Chet Skwarcan is an award-winning engineer, writer, and industry innovator in the field of traffic engineering. He is known for leveraging his creativity, logic, and technology to solve today’s engineering challenges.

Imagine — No Traffic Problems

I visited a community recently that was not experiencing growing pains. There were no new restaurants, no new houses, no new retail, and as far as I could tell, no plans for anything.

But, the good news? No traffic problems! The great thing about living in a dormant community is it’s super easy to drive anywhere. Granted, not too many places to go, but, it sure is easy to get around.

On the contrary, it doesn’t take a rocket surgeon to realize growing communities create increased traffic. If a community is desirable, and new restaurants, new retail, and new houses are appearing (e.g., if you moved there), increased traffic is a natural by-product.

For some, increased traffic is a good excuse to find fault with new development (if you’re looking for excuses). For others, increased traffic is a good excuse to maintain roadway plans (if you’re looking for an excuse to remain an inviting and attractive community). But if you do not wish to grow, well, I guess any excuse will do.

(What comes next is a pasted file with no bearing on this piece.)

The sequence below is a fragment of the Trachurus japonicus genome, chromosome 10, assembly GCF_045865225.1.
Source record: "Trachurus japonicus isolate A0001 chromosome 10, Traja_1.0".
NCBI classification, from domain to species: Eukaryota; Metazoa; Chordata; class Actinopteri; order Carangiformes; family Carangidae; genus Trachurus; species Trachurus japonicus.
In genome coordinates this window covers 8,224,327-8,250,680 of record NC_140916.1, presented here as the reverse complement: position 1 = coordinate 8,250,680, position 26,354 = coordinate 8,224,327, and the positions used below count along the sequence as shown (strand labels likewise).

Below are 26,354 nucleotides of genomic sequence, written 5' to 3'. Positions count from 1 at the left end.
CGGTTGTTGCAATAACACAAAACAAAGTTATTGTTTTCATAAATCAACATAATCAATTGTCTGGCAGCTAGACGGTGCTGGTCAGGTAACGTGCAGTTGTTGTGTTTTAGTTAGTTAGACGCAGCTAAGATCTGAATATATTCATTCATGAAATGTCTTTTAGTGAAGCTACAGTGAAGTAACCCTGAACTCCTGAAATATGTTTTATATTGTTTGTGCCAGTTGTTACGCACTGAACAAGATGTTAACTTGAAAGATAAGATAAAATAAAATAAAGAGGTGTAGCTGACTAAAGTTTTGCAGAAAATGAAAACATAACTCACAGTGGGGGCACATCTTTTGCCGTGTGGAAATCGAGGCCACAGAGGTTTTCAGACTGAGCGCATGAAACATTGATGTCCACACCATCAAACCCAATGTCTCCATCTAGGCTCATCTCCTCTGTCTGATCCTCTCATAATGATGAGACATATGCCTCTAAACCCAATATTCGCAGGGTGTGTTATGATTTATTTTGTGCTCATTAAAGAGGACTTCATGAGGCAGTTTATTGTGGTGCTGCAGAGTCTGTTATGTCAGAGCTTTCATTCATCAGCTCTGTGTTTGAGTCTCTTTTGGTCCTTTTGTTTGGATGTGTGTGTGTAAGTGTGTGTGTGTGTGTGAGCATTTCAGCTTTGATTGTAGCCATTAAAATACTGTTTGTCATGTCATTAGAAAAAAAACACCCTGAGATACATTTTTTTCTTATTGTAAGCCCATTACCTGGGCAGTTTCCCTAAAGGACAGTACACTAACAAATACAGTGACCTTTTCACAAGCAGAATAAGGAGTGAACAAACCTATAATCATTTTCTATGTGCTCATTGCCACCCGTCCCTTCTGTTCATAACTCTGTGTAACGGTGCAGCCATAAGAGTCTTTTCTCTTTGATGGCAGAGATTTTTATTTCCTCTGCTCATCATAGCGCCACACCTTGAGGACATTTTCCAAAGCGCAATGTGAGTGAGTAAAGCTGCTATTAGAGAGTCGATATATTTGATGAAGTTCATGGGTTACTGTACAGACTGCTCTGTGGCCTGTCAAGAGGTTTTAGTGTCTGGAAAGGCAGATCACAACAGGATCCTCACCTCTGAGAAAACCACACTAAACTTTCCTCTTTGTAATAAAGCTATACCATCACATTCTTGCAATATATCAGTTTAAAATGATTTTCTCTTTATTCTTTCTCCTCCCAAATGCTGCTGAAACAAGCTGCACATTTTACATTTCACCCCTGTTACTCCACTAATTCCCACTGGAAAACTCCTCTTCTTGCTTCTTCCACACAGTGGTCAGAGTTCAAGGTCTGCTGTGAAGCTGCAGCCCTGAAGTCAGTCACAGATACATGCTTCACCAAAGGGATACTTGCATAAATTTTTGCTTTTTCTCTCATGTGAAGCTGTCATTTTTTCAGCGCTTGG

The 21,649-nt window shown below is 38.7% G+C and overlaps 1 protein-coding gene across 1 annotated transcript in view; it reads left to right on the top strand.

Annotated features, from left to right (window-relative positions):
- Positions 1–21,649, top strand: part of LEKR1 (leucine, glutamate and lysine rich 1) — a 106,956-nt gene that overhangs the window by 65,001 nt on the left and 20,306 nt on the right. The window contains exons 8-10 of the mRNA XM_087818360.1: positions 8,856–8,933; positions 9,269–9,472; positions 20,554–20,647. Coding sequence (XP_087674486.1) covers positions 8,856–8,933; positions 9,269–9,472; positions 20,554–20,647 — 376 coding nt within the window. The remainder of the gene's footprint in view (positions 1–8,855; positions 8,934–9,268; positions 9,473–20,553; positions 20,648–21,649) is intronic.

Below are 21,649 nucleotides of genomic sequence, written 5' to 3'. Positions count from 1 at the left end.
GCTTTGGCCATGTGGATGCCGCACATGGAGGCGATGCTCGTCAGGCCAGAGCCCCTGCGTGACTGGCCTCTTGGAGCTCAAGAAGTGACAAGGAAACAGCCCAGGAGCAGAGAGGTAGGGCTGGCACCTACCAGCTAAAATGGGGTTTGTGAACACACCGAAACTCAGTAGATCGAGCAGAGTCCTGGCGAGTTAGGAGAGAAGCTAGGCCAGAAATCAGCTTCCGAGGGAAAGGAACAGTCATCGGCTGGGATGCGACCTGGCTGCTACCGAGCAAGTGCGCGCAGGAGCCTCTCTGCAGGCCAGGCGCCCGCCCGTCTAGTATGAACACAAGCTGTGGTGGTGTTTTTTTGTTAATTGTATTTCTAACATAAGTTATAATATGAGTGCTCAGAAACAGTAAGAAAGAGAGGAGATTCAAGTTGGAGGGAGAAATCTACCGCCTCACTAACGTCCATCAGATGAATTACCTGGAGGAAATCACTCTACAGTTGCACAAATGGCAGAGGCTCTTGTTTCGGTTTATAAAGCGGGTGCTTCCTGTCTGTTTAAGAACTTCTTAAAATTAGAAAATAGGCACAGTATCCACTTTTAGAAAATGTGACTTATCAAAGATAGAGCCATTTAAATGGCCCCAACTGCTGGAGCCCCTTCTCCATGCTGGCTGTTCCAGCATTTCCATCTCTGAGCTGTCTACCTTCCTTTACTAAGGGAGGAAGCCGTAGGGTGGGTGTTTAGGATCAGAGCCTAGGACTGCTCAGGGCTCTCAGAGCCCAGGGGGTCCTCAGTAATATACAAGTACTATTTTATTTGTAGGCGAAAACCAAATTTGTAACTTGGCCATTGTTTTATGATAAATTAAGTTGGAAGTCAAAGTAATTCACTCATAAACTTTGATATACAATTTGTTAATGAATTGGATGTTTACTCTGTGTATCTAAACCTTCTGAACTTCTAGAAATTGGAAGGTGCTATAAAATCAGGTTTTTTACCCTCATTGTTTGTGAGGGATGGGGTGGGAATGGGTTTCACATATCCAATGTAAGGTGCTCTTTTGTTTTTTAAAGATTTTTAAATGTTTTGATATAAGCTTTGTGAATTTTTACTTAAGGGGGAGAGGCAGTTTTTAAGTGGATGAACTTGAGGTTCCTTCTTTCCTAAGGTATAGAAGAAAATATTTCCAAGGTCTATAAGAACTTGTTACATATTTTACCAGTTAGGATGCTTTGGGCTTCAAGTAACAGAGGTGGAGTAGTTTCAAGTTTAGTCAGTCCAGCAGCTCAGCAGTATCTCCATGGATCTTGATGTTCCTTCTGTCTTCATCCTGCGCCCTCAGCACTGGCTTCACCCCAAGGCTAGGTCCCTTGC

Bottom line, a community is either growing and desirable (traffic increases) or it’s not (traffic decreases). So, what comes first? Is it the chicken or the egg? They both come first — shouldn’t have one without the other (and probably don’t want one without the other).

The rate of growth and the rate of roadway improvements both fluctuate (and seldom coincide), thus, it is important roadway plans be ongoing. It doesn’t take a brain scientist to understand the value of having a plan. A plan means eventually (and occasionally) everything makes sense…

Chet Skwarcan (traffic engineer, author, unique insights) with over 25 years of traffic engineering experience — online help available at